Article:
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Choosing Courage: Inspiring True Stories of What It Means to Be a Hero

Peter Collier

What turns an ordinary person into a hero? What happens in the blink of an eye on a battlefield (or in any dangerous situation) to bring out true courage? The men and women who have been recognized by the Congressional Medal of Honor Foundation know the answers to these questions deep in their hearts. We learn of Jack Lucas, a thirteen-year-old who kept his real age a secret so he could fight in World War II where he deliberately fell on a grenade to save his buddies during the Iwo Jima invasion and Clint Romesha, who almost single-handedly prevented a remote U.S. Army outpost in Afghanistan from being taken over by the Taliban. Also included are civilians who have been honored by the Foundation for outstanding acts of bravery in crisis situations: for example, Jencie Fagan, a gym teacher who put herself in danger to disarm a troubled eighth grader before he could turn a gun on his classmates. Adding depth and context are illuminating sidebars throughout and essays on the combat experience and its aftermath: topics such as overcoming fear; a mother mourning her son; and surviving hell as a prisoner of war. Back matter includes a glossary and an index."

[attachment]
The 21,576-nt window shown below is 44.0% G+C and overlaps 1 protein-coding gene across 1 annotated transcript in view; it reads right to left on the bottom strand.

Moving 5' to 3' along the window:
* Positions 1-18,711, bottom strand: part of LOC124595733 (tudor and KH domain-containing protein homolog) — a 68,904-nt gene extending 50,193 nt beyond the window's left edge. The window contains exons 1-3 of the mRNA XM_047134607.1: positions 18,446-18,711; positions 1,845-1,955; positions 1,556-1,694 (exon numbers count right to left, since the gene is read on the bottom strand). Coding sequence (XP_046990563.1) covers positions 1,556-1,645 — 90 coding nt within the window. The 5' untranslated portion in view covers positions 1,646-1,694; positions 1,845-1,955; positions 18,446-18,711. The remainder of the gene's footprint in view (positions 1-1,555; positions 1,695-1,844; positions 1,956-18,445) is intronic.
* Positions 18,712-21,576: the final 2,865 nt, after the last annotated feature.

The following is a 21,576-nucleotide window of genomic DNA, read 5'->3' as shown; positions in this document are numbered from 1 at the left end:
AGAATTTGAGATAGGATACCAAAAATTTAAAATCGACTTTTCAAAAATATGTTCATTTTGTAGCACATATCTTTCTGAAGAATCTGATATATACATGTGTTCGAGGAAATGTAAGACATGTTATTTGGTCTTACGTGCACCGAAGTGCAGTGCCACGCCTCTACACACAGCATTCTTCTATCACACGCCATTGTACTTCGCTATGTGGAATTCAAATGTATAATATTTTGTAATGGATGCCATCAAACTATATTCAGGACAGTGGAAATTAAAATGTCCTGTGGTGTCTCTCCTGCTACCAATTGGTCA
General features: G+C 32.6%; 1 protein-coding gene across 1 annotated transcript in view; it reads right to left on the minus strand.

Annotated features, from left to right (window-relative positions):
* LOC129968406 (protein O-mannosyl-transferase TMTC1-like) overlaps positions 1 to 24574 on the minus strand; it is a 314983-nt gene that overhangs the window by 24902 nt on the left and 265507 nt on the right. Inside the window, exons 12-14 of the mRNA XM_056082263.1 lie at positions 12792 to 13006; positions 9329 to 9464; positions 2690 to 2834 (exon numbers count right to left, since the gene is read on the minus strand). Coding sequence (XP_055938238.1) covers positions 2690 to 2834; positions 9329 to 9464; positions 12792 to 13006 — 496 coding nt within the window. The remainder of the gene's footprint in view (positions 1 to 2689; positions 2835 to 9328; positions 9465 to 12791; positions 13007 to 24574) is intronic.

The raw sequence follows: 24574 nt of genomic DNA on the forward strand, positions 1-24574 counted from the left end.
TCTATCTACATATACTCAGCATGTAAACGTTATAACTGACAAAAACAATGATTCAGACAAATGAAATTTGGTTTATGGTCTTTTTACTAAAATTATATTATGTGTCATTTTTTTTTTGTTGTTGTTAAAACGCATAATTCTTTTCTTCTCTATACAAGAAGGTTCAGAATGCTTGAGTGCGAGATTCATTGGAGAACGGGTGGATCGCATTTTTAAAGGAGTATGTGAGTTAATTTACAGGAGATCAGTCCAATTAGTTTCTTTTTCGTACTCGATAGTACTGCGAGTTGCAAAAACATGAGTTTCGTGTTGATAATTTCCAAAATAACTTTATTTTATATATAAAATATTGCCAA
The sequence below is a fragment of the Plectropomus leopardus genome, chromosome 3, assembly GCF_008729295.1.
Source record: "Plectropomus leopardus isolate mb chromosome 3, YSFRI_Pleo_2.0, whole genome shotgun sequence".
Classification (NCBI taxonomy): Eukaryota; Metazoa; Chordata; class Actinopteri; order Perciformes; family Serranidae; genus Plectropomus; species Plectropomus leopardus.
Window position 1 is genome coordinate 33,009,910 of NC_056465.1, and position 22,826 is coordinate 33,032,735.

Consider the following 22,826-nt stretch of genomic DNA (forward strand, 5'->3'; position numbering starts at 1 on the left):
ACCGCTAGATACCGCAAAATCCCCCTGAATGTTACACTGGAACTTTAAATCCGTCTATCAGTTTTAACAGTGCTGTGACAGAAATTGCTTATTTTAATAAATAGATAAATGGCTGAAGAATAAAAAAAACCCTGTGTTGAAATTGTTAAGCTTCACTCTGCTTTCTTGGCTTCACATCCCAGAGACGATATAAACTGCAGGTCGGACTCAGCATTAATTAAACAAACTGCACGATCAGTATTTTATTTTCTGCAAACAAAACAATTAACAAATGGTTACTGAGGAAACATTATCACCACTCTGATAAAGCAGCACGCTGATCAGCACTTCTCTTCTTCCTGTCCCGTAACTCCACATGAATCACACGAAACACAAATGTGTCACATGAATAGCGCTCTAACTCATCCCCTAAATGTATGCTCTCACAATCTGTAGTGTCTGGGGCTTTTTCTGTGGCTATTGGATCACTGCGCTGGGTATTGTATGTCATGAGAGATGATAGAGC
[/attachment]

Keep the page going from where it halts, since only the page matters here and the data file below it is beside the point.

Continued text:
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Book Information

Publisher: Artisan Publishers
Publish Date: 05/03/2016
Pages: 272
ISBN-13: 9781579657055
ISBN-10: 1579657052
Language: English

Full Description

Riveting real-life accounts of heroism from Medal of Honor recipients, including Clinton Romesha (author of Red Platoon: A True Story of American Valor) and exceptional civilians like schoolteacher Jencie Fagan

How does an ordinary person become a hero? It happens in a split second, a moment of focus and clarity, when a choice is made. Here are the gripping accounts of Medal of Honor recipients who demonstrated guts and selflessness on the battlefield and confronted life-threatening danger to make a difference. There are the stories of George Sakato and Vernon Baker--both of whom overcame racial discrimination to enlist in the army during World War II (Sakato was a second-generation Japanese American, Baker an African American) and went on to prove that heroes come in all colors--and Clint Romesha, who led his outnumbered fellow soldiers against a determined enemy to prevent the Taliban from taking over a remote U.S. Army outpost in Afghanistan.

Also included are civilians who have been honored by the Congressional Medal of Honor Foundation for outstanding acts of bravery in crisis situations, from a school shooting to the 9/11 attacks on the World Trade Center. Adding depth and context are illuminating essays on the combat experience and its aftermath, covering topics such as overcoming fear; a mother mourning the loss of her son; and "surviving hell" as a prisoner of war.

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